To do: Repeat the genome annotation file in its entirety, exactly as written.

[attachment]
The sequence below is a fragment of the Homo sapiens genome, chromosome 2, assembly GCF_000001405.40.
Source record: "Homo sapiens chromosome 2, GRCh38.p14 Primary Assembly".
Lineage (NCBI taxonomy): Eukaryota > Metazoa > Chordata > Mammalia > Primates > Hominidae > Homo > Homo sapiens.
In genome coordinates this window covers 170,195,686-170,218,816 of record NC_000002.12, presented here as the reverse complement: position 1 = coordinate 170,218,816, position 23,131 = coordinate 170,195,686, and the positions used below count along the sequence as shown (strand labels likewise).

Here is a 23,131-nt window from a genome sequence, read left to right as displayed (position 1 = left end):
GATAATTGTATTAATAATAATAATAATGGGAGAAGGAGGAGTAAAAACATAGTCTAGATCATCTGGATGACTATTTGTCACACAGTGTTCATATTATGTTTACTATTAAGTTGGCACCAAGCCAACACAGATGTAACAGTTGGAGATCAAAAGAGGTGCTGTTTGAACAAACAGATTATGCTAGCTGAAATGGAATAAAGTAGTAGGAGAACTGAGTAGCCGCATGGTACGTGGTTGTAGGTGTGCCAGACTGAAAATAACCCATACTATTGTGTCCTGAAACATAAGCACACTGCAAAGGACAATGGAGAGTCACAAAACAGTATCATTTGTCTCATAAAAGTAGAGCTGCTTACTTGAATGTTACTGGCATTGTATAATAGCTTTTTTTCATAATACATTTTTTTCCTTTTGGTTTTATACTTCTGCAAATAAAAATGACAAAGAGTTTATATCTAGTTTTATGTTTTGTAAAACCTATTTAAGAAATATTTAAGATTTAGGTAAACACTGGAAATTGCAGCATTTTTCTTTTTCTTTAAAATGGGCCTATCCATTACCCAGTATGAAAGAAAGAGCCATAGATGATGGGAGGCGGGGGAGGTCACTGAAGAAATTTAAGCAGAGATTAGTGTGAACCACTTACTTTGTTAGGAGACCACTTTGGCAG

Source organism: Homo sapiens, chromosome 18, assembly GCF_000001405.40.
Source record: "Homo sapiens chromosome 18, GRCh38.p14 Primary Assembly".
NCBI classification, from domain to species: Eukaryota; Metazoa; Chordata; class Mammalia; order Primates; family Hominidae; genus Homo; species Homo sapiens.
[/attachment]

The sequence below is a fragment of the Homo sapiens genome, chromosome 2, assembly GCF_000001405.40.
Source record: "Homo sapiens chromosome 2, GRCh38.p14 Primary Assembly".
Lineage (NCBI taxonomy): Eukaryota > Metazoa > Chordata > Mammalia > Primates > Hominidae > Homo > Homo sapiens.
In genome coordinates this window covers 170,195,686-170,218,816 of record NC_000002.12, presented here as the reverse complement: position 1 = coordinate 170,218,816, position 23,131 = coordinate 170,195,686, and the positions used below count along the sequence as shown (strand labels likewise).

Here is a 23,131-nt window from a genome sequence, read left to right as displayed (position 1 = left end):
GATAATTGTATTAATAATAATAATAATGGGAGAAGGAGGAGTAAAAACATAGTCTAGATCATCTGGATGACTATTTGTCACACAGTGTTCATATTATGTTTACTATTAAGTTGGCACCAAGCCAACACAGATGTAACAGTTGGAGATCAAAAGAGGTGCTGTTTGAACAAACAGATTATGCTAGCTGAAATGGAATAAAGTAGTAGGAGAACTGAGTAGCCGCATGGTACGTGGTTGTAGGTGTGCCAGACTGAAAATAACCCATACTATTGTGTCCTGAAACATAAGCACACTGCAAAGGACAATGGAGAGTCACAAAACAGTATCATTTGTCTCATAAAAGTAGAGCTGCTTACTTGAATGTTACTGGCATTGTATAATAGCTTTTTTTCATAATACATTTTTTTCCTTTTGGTTTTATACTTCTGCAAATAAAAATGACAAAGAGTTTATATCTAGTTTTATGTTTTGTAAAACCTATTTAAGAAATATTTAAGATTTAGGTAAACACTGGAAATTGCAGCATTTTTCTTTTTCTTTAAAATGGGCCTATCCATTACCCAGTATGAAAGAAAGAGCCATAGATGATGGGAGGCGGGGGAGGTCACTGAAGAAATTTAAGCAGAGATTAGTGTGAACCACTTACTTTGTTAGGAGACCACTTTGGCAG

Source organism: Homo sapiens, chromosome 18, assembly GCF_000001405.40.
Source record: "Homo sapiens chromosome 18, GRCh38.p14 Primary Assembly".
NCBI classification, from domain to species: Eukaryota; Metazoa; Chordata; class Mammalia; order Primates; family Hominidae; genus Homo; species Homo sapiens.